First off, a little introduction in case you don’t know me: My name is Michael, but any variation of it will do. I live just outside of Toronto with my wife, forever known as “W” in the blogosphere (though she’s also occasionally referred to as “The Mrs.”). We are photographers but I like to think we’re so much more than that. Never defined solely by our occupation. Our weekends are spent photographing weddings or other special engagements, but when we’re not busy we like to host dinner parties where drinks being served are just as important to the night as the food. A good drink sets everyone at ease. But there was a time before my wife and I got together.
I was fresh out of University and out of ideas. Like a good number of people in my situation, I was at a loss for what to do with myself. Nothing called to me. I felt stuck. One morning I found myself outside a local restaurant and bar, application in hand, my nerves my only friend. I knocked on the door and sheepishly handed my paper to the girl who answered. She said something, most of which I can’t remember, and shut the door. Tight. That was it. My first impression.
Later that day, I was called in for an interview and I was shocked. I wasn’t ready. Truth is I didn’t have any tangible experience, just summer work but nothing related. I sat across from the bar manager that evening and nodded way too much. I probably said a few things, but those words escape me. A young man hoping for a chance. We talked for a good ten minutes and I shook his hand and left. As I was driving home, it hit me. I start tomorrow. And I’m not prepared.
That first day I picked up my position behind the bar, or what is forever affectionately known as “the wood,” and got to work. I wore my pressed blacks and apron and brought my handed-down tools of the trade. I poured beers and opened bottles and ran to my trusty bartender guide whenever someone ordered something that I had never heard of. Most of the drinks back then had me running to that guide. The pages grew worn and marked from overuse but I slowly found my rhythm. And, in a blink, those first few days turned into weeks. Before long I knew everyone’s name and they knew mine. Most importantly, I knew what they drank. Regulars and irregulars. I became as commonplace as the furniture. Only I poured the drinks and they came to drink them.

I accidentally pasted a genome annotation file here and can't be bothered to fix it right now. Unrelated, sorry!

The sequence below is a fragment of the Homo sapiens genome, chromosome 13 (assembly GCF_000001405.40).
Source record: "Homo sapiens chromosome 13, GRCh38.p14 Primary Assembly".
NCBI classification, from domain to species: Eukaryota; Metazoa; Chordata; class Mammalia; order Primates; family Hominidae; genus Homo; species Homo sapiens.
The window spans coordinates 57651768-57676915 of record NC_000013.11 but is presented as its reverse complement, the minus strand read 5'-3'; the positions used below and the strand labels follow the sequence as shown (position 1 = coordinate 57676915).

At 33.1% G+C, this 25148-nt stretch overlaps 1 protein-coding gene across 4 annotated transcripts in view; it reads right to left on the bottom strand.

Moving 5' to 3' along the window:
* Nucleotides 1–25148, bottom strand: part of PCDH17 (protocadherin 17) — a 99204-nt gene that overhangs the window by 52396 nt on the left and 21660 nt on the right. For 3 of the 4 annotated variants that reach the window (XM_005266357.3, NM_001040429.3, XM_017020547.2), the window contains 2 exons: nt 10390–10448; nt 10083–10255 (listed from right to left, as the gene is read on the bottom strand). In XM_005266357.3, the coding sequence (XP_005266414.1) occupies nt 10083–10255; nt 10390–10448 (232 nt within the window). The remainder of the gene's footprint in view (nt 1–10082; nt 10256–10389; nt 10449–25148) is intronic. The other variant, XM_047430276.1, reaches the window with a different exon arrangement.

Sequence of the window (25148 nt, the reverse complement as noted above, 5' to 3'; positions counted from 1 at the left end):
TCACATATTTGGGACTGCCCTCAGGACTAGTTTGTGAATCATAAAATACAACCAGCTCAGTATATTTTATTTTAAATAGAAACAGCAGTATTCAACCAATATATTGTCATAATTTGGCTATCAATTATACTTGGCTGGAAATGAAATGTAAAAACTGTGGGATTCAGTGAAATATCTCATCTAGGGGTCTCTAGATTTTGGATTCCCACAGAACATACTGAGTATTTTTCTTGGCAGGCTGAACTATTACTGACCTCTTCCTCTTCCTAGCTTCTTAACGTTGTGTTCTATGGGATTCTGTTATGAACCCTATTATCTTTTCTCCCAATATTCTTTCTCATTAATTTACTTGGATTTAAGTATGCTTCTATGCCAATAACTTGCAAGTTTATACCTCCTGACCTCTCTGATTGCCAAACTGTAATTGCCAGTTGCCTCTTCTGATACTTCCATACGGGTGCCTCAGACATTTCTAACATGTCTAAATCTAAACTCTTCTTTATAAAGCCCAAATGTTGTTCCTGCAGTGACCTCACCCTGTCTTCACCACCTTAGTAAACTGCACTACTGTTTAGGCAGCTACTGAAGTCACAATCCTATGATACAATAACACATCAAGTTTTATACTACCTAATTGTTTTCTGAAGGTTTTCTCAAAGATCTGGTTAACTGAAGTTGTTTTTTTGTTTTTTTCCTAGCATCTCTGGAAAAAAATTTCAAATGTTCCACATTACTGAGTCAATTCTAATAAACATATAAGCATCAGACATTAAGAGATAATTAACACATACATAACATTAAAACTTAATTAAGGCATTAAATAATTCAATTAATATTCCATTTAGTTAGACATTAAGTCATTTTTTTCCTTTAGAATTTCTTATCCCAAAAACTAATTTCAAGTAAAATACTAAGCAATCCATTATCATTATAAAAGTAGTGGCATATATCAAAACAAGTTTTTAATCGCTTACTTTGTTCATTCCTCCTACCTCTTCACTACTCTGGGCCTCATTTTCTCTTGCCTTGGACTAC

I saw my fair share of things working the wood through the years. And I heard more than I care to tell. I poured drinks to help people celebrate and I poured drinks to help people forget. In those years people confessed the strangest things to me and shared secrets they hadn’t had the nerve to share with family. Like cancer, job loss and divorce. But I also had people tell me how nice it was to see a smiling face after a bad day. And they thanked me for always knowing exactly what they wanted when they walked in.
For the better part of ten years I worked the wood. And I treated it like home. I switched locations but the wood followed me. No matter where I went I had my regulars. Mostly new but some went where I did. It wasn’t long before I was in charge of creating daily cocktails, experimenting with the rows of bottles behind me and some syrups I made. I put twists on the old classics and created new ones altogether. But I always poured whatever someone ordered. I did it quickly and with a smile. And I did it over half a million times.
Those days are long behind me now. Some lost in the rear view mirror of life. The only cocktails I make now are for our dinner parties or for W and I. Yet there are still days that I stand with my trusted tools and experiment with new recipes, like this one here. Just for you. I took the classic Tom Collins and stood it on its head. Gin, sage, peaches, fresh lime and orange juice, mineral water and a sage, ginger and cardamom simple syrup. I like to call it the Bomb Collins, as I did back in the day. It was the drink I made most often when peaches were in season. Like they are now.
Welcome to The Boys Club. What are you drinking?
Yield: 4 cocktails
Bar spoon (or a long, tall spoon will do)
Jigger or shot glassIngredients
8 oz (240ml) Gin
2 peaches, halved and stone removed
12 sage leaves
1 oz. (30ml) fresh lime juice
1 oz. (30ml) fresh squeezed orange juice
8 dashes bitters
8 tbsp. (120ml) Sage, Ginger & Cardamom Simple Syrup (recipe below)
Mineral water, to top
Ice and crushed ice
1 tbsp. (15ml) nutmeg
Sage sprigs, for garnish
1/4 peach, for garnish
Instructions1. Muddle a peach segment and 3 sage leaves in the bottom of the glass.2. Add the gin, lime juice, orange juice, bitters and 1 tablsepoon of Sage, Ginger & Cardamom Simple Syrup. Stir.3. Fill the glass with ice and top with mineral water. Add the crushed ice over top.4.Pour the remaining 1 tablespoon of Sage, Ginger & Cardamom Simple Syrup over the crushed ice. Grate a half a teaspoon of nutmeg on top.5.Garnish with the sage sprig and 1/4 peach.6. Repeat with the 3 other glasses.
Sage, Ginger & Cardamom Simple Syrup
Mike is the man behind the blog Verses From My Kitchen.